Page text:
Three takeaways from a masterclass on Sustainable Transition Strategies

Written by Dieter Ruijten

Last week Catalisti's Dieter Ruijten attended an Advanced Master Class on Sustainable Transition Strategies. Here are his three key takeaways. 

Advanced Master Class: Sustainable Transition Strategies for the Chemical & Life Sciences Industry

Last week I attended the Advanced Master Class on Sustainable Transition Strategies organised by essenscia. Together with 40 participants from the chemical and life sciences industry and academia, we explored sustainability from a scientific, engineering and business perspective. The 5-day programme featured inspiring keynotes and thematic presentations from international industry experts, financial and research institutions, policy makers and consultants. The event took place in the majestic King's Room of the BNP Paribas buildings in the heart of Brussels. 

It is all too clear that the chemical and life sciences industries are facing major sustainability challenges. Sustainability is at the heart of the Belgian and European chemical sector's strategy and our industry therefore plays an important role as a solution provider. With rapidly changing technology, policy and regulatory frameworks throughout the value chain, major efforts are required to ensure economic competitiveness in a global economy. 

Some key takeaways from the masterclass:

  • Sustainability reporting and taxonomy are at the heart of the EU's green strategy. The Corporate Sustainability Reporting Directive (CSRD) will require companies to map and report on all relevant environmental, social and governance (ESG) issues in a transparent and detailed manner from 2025. However, for most companies, this will be a short-term exercise that will require significant time and resources to meet the new reporting requirements. For effective implementation, companies should integrate sustainability into their long-term business strategy. High quality data management and collection will be essential.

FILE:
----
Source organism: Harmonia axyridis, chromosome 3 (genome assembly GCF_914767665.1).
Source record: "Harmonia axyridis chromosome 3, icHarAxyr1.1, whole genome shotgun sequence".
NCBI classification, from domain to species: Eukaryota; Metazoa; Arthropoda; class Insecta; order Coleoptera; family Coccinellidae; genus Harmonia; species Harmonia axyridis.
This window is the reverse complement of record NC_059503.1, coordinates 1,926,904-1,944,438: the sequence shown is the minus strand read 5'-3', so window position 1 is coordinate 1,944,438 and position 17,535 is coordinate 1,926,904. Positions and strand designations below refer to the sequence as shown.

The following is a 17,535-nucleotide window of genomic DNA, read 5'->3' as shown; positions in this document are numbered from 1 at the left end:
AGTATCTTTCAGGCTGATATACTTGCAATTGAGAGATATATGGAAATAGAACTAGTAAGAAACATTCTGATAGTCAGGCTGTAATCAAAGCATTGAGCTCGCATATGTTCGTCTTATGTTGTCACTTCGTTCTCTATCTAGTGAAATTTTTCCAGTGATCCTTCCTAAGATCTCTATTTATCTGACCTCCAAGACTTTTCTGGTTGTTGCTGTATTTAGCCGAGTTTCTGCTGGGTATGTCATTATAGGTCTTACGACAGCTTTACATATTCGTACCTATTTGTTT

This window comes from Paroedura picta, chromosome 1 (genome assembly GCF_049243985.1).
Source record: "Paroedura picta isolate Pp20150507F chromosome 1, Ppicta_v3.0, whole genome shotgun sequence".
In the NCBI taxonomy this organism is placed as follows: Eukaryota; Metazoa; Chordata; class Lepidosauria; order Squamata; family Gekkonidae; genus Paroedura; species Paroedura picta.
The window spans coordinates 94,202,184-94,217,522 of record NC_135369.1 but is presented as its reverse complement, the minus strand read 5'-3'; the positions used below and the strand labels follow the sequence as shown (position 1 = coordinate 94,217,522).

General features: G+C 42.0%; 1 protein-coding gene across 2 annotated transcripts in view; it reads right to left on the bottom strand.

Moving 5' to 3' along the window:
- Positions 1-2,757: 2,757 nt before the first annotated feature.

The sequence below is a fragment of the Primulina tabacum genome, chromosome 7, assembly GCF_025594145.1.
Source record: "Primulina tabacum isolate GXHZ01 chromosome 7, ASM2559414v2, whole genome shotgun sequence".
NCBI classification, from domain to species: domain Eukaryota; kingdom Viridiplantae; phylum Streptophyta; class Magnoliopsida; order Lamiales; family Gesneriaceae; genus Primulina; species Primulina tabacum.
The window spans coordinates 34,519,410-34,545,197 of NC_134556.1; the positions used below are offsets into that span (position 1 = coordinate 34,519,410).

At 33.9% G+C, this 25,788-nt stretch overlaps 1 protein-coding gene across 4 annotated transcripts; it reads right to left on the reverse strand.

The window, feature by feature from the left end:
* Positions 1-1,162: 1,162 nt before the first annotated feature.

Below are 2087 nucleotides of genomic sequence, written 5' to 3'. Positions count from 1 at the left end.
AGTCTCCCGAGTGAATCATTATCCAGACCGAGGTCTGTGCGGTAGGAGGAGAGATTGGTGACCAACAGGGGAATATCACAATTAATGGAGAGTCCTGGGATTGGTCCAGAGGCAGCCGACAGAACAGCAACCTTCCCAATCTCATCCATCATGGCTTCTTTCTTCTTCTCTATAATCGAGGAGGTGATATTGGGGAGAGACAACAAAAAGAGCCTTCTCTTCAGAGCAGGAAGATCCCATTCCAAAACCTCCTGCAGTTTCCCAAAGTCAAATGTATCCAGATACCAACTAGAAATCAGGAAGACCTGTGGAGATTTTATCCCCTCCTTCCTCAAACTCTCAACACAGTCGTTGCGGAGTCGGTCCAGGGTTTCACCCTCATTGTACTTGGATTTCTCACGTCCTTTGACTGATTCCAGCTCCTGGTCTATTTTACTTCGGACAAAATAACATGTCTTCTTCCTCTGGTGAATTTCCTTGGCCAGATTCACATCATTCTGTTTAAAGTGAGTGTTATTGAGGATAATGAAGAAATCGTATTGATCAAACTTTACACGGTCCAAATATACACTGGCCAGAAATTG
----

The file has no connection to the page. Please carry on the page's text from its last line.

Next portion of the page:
• For many companies, the majority of their greenhouse gas (GHG) emissions occur outside their own operations. Therefore, transparency on Scope 3 GHG emissions (i.e. all indirect emissions that occur in an organisation's upstream and downstream activities) along the value chain is crucial for carbon accounting at the product level. A product carbon footprint can be a valuable tool.

  • Electrification of existing fossil-based processes will be part of the solution to meet climate targets. Access to cheap, reliable and renewable energy is therefore essential for the European chemical industry to remain competitive. The installation of large amounts of renewable energy and the development of offshore and onshore grid infrastructure are important measures to meet the growing demand for energy.

Finally, I would like to thank essenscia for the impeccable organisation and valuable insights throughout the Advanced Master Class. 

Some impressions from the Masterclass (photos © essenscia)

Chemical industry